Forward-jutting fenders implied motion, a formal roof instilled elegance, and large wheel openings showed off a generously sized 15-inch wheel/tire package with effective 12-inch brake drums (aluminum in front) behind it. The body’s proportions are just about perfect to my layman’s eye, and with a 117-inch wheelbase cruciform (X-type) frame and an overall length of about 208 inches, the Riviera was sized right to offer a more nimble driving experience than Buick’s larger and heavier luxury liners.
Do you remember Susie, the Little Blue Coupe? As the title hints, it was an animated short about a cute sporty car that flirted its way out of a dealership window and into the hands of its first, proud owner. During the 8-minute flick, produced by Walt Disney and originally released in June 1952 by RKO Radio Pictures, Susie‘s care eventually slipped, and her owner reluctantly sold the rough-running coupe. A cigar-chomping, gruff-looking chap became Susie‘s next owner, though his lackadaisical attitude eventually left her painfully disheveled in a cold and scary scrapyard. That is, until she was rescued by a young lad with a dream, a touch of know-how, and a boatload of ambition
.It’s pure coincidence, but the basic elements of Susie‘s thought-provoking yet lighthearted automotive tale parallel the real-life adventure of the 1965 Chrysler Newport two-door hardtop gracing these pages. This entry-level luxury car was sold new through a New Haven, Connecticut, dealership, after which it lived many years of pavement tranquility in nearby Branford. But, by the end of 1985, the Newport silently fell into a stagnant existence that left it in complete disrepair.
According to its current owner and Lee, Massachusetts, resident Tim Schaefer, who purchased the Newport in September 2012, “It was basically a parts car. It had weeds growing off the floor in the back. The grille areas at the top of the cowl were filled with decomposing leaves, sticks, and dirt — all of which held water that slowly leaked into the interior that, after a quick glance, you wouldn’t even want to get in. It was just roached beyond belief. The headliner was hanging out of it and there was a wheel thrown on the back seat wearing a rotted tire. Really, the car was just a mess, but I bought it. Somebody had to save it.
Just because the Falcon was a low-priced economy car, that didn’t mean that it wasn’t satisfying to own. Ford referred to the redesigned 1964 and 1965 editions as its “Total Performance” compact.
That philosophy also extended to the larger models and took into account styling, handling, roadability, acceleration, braking, efficiency, and more.Sure, a buyer could’ve gone the bare-bones route in 1964 and become a fuel-savings connoisseur by driving a base Falcon two-door or four-door sedan, featuring the standard beige cloth-and-vinyl interior (more colors for 1965) with a full-width front seat, rubber floor mats, and 144-cu.in. straight-six (170-cu.in. for 1965).
Yet, with the 1964 and 1965 Falcon lineups providing avenues for boosting image, power, and comfort, why stop there?Stepping up in price, the 1964 Futura two- and four-door sedans added full carpeting, chromed horn ring on the steering wheel, courtesy lights, rear armrests and ash trays, lighter, and upgraded color-keyed upholstery choices and exterior trim.
The 1964 Futura hardtop and convertible also had the full-width front seat, but the sport coupe and sport convertible came with buckets and a console. A Thunderbird floating rearview mirror was included, and the droptop had a larger 170-cu.in. straight-six and a power top.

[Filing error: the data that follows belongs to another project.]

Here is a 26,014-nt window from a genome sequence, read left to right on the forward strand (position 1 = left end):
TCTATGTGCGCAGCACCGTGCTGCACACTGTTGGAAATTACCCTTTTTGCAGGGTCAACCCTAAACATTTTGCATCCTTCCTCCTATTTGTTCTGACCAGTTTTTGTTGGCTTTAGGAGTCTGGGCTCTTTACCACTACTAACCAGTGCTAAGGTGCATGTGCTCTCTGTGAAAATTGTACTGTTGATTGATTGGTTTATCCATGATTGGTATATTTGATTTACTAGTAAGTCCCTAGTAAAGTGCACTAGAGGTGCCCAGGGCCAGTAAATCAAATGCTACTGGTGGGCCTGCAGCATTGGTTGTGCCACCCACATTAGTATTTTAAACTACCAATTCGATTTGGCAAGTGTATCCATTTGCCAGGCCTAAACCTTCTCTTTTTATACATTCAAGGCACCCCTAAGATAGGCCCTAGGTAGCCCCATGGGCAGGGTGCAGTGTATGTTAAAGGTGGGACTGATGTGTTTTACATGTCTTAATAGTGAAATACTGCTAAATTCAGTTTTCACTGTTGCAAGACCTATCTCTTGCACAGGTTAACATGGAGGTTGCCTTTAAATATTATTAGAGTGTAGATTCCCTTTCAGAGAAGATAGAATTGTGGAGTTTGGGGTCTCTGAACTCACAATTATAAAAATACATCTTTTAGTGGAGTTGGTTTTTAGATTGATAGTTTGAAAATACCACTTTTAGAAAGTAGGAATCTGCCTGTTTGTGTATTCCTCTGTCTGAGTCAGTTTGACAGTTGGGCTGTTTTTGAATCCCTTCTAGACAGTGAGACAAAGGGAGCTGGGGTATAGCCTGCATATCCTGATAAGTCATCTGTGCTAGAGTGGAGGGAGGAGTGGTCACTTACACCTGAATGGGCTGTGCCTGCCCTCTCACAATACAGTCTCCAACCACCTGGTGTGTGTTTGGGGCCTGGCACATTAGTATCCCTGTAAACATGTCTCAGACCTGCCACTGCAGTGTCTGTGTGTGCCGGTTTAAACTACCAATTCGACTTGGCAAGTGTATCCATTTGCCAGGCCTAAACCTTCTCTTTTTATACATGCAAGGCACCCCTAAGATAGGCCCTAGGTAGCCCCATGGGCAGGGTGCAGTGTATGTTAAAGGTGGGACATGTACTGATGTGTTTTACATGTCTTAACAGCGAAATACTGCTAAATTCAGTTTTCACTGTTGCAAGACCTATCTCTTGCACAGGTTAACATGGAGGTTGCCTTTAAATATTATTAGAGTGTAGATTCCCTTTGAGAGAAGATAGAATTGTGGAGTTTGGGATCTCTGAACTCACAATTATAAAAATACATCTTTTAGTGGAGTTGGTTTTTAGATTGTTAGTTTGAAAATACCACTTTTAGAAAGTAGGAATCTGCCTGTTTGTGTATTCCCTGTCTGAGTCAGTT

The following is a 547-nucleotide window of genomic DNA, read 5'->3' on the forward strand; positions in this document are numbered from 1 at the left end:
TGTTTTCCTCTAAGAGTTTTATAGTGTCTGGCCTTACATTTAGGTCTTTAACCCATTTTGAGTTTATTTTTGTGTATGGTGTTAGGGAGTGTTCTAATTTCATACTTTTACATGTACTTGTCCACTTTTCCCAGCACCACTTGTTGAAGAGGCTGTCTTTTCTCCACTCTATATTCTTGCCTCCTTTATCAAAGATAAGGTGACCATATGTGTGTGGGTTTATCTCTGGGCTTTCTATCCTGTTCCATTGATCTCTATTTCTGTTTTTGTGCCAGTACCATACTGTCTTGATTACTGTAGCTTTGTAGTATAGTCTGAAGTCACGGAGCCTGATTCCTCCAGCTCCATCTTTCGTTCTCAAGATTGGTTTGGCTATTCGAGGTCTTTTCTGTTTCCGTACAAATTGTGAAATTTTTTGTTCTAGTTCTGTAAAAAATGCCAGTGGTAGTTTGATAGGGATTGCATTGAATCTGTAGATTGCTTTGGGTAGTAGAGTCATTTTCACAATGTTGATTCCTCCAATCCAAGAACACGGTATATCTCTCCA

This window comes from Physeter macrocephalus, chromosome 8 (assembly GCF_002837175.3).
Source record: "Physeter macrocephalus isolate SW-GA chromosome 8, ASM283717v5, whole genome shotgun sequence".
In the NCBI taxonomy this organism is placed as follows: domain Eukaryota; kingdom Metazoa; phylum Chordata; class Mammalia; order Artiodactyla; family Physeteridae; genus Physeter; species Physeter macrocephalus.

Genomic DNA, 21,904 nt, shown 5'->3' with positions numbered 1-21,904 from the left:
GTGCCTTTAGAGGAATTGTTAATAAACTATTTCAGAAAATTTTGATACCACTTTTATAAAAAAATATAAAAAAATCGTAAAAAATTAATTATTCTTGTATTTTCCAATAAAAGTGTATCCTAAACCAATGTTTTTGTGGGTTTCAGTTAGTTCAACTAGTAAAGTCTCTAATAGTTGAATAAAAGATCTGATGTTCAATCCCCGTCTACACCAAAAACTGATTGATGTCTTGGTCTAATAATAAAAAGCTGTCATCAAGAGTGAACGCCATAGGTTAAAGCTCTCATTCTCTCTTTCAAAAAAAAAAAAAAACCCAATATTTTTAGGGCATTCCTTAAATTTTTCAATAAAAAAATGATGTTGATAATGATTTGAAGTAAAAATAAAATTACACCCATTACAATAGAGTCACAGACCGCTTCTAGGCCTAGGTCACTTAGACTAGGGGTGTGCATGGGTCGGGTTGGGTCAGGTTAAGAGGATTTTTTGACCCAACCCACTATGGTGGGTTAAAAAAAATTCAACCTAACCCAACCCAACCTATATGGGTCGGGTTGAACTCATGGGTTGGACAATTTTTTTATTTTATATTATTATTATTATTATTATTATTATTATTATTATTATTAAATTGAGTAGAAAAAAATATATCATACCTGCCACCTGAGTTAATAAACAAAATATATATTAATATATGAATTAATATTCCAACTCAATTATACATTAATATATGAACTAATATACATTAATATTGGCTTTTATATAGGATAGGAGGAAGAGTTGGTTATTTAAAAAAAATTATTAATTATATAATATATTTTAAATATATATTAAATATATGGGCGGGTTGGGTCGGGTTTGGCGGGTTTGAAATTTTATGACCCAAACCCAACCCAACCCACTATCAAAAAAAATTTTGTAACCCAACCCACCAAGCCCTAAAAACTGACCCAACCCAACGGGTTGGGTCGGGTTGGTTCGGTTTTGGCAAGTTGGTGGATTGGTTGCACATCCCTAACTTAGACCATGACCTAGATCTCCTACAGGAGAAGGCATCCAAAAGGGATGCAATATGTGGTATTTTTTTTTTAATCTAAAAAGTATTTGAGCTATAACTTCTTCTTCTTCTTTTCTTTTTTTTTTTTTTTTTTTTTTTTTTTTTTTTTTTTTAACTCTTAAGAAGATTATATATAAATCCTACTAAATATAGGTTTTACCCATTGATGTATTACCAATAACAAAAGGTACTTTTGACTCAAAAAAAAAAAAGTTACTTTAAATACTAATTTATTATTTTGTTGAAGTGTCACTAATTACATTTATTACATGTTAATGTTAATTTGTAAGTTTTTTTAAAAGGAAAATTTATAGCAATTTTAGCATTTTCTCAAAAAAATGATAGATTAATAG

On July 8, 1965, my Dad purchased a brand new 1965 Chevelle Malibu SS. This was his first new car purchased off the lot and, oddly, has been the only new car he has ever purchased. He paid $3,262.45 for the car.
He then married my Mom in November of that same year. This car was very special to my Dad and Mom and we have great pictures of their adventures.
Shortly after their honeymoon, my Mom became pregnant and my oldest brother was on the horizon. He was born in ’67 and soon after, Mom and Dad learned of twins coming. The discussion turned back to the two-door coupe, and my Mom and Dad decided to sell the Chevelle to accommodate the future family.
My Mom shared with us kids growing up that she saw Dad’s emotions only a few times. One of those times was the day he had to sell his Chevelle.
As it often happens, life throws a few curves at families. My Dad’s youngest brother Paul was killed in a car accident in 1970. This event, and a few others, changed my Mom and Dad’s lives and began to shape our family’s future in ways we had yet to understand.
By 1971, our family now had three boys and one girl. My Dad was working a solid career with a Minnesota-based company and had the typical Minnesota family.
My parents attended a Lowell Lundstrom religious crusade, and through the message they heard, they committed their lives to serving God daily and through ministry. In 1974, my Dad left his job and moved the family to Dallas, Texas to attend Bible college and become a full-time pastor. He arrived back in our hometown of Sunburg, Minnesota, in 1976, and pioneered Sunburg Community Bible Church.
Mustangs have always been quick, powerful cars, with the notable exceptions of the underperforming models the Ford Motor Company sold during the Malaise Era. Some of the best-handling ponies from the Blue Oval feature motorsport-inspired mods from a Texas chicken farmer, a man you have certainly heard of before.
Thanks to Carroll Shelby, the Shelby GT350 rolled out in 1965 to much critical acclaim from both casual buyers and racers alike. In addition to the go-faster upgrades under the skin, the Shelby GT350 refused to blend in with the herd from a visual standpoint as well. This fellow here may not be an original car, but had he lived, Carroll would have certainly given his blessing.
What you’re looking at is a clone with Emberglow paint, four-corner disc brakes with slotted-and-drilled rotors, as well as a 302 Cobra. In addition to more displacement than the K-Code Windsor of the Shelby GT350, the 5.0-liter blunderbuss also features a Vortec supercharging kit.